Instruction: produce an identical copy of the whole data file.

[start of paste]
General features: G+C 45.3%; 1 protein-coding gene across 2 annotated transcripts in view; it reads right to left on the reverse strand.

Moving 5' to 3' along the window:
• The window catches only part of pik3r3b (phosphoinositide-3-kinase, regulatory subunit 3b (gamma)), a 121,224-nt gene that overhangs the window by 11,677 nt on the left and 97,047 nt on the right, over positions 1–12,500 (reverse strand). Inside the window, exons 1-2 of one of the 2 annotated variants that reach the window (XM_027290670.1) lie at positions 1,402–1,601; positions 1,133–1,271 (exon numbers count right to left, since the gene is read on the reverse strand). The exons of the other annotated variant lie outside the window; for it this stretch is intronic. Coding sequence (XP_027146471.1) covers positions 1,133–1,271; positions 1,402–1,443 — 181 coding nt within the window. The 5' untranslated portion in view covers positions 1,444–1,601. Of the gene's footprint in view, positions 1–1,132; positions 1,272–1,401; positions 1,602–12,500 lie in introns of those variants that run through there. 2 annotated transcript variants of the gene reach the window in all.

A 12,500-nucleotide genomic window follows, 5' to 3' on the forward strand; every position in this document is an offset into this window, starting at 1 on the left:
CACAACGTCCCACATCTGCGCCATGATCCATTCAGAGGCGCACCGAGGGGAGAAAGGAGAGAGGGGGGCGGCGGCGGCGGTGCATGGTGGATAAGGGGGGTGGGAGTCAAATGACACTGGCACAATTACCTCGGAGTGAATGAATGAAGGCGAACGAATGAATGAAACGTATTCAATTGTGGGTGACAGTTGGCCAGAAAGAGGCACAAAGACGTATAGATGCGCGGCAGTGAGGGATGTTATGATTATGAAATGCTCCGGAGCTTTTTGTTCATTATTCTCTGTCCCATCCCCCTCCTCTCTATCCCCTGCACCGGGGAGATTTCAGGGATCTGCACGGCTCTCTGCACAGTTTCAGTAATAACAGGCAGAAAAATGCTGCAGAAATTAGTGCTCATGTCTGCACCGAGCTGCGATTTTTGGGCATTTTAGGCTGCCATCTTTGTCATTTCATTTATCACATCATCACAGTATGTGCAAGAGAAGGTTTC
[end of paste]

General features: G+C 45.3%; 1 protein-coding gene across 2 annotated transcripts in view; it reads right to left on the reverse strand.

Moving 5' to 3' along the window:
• The window catches only part of pik3r3b (phosphoinositide-3-kinase, regulatory subunit 3b (gamma)), a 121,224-nt gene that overhangs the window by 11,677 nt on the left and 97,047 nt on the right, over positions 1–12,500 (reverse strand). Inside the window, exons 1-2 of one of the 2 annotated variants that reach the window (XM_027290670.1) lie at positions 1,402–1,601; positions 1,133–1,271 (exon numbers count right to left, since the gene is read on the reverse strand). The exons of the other annotated variant lie outside the window; for it this stretch is intronic. Coding sequence (XP_027146471.1) covers positions 1,133–1,271; positions 1,402–1,443 — 181 coding nt within the window. The 5' untranslated portion in view covers positions 1,444–1,601. Of the gene's footprint in view, positions 1–1,132; positions 1,272–1,401; positions 1,602–12,500 lie in introns of those variants that run through there. 2 annotated transcript variants of the gene reach the window in all.

A 12,500-nucleotide genomic window follows, 5' to 3' on the forward strand; every position in this document is an offset into this window, starting at 1 on the left:
CACAACGTCCCACATCTGCGCCATGATCCATTCAGAGGCGCACCGAGGGGAGAAAGGAGAGAGGGGGGCGGCGGCGGCGGTGCATGGTGGATAAGGGGGGTGGGAGTCAAATGACACTGGCACAATTACCTCGGAGTGAATGAATGAAGGCGAACGAATGAATGAAACGTATTCAATTGTGGGTGACAGTTGGCCAGAAAGAGGCACAAAGACGTATAGATGCGCGGCAGTGAGGGATGTTATGATTATGAAATGCTCCGGAGCTTTTTGTTCATTATTCTCTGTCCCATCCCCCTCCTCTCTATCCCCTGCACCGGGGAGATTTCAGGGATCTGCACGGCTCTCTGCACAGTTTCAGTAATAACAGGCAGAAAAATGCTGCAGAAATTAGTGCTCATGTCTGCACCGAGCTGCGATTTTTGGGCATTTTAGGCTGCCATCTTTGTCATTTCATTTATCACATCATCACAGTATGTGCAAGAGAAGGTTTC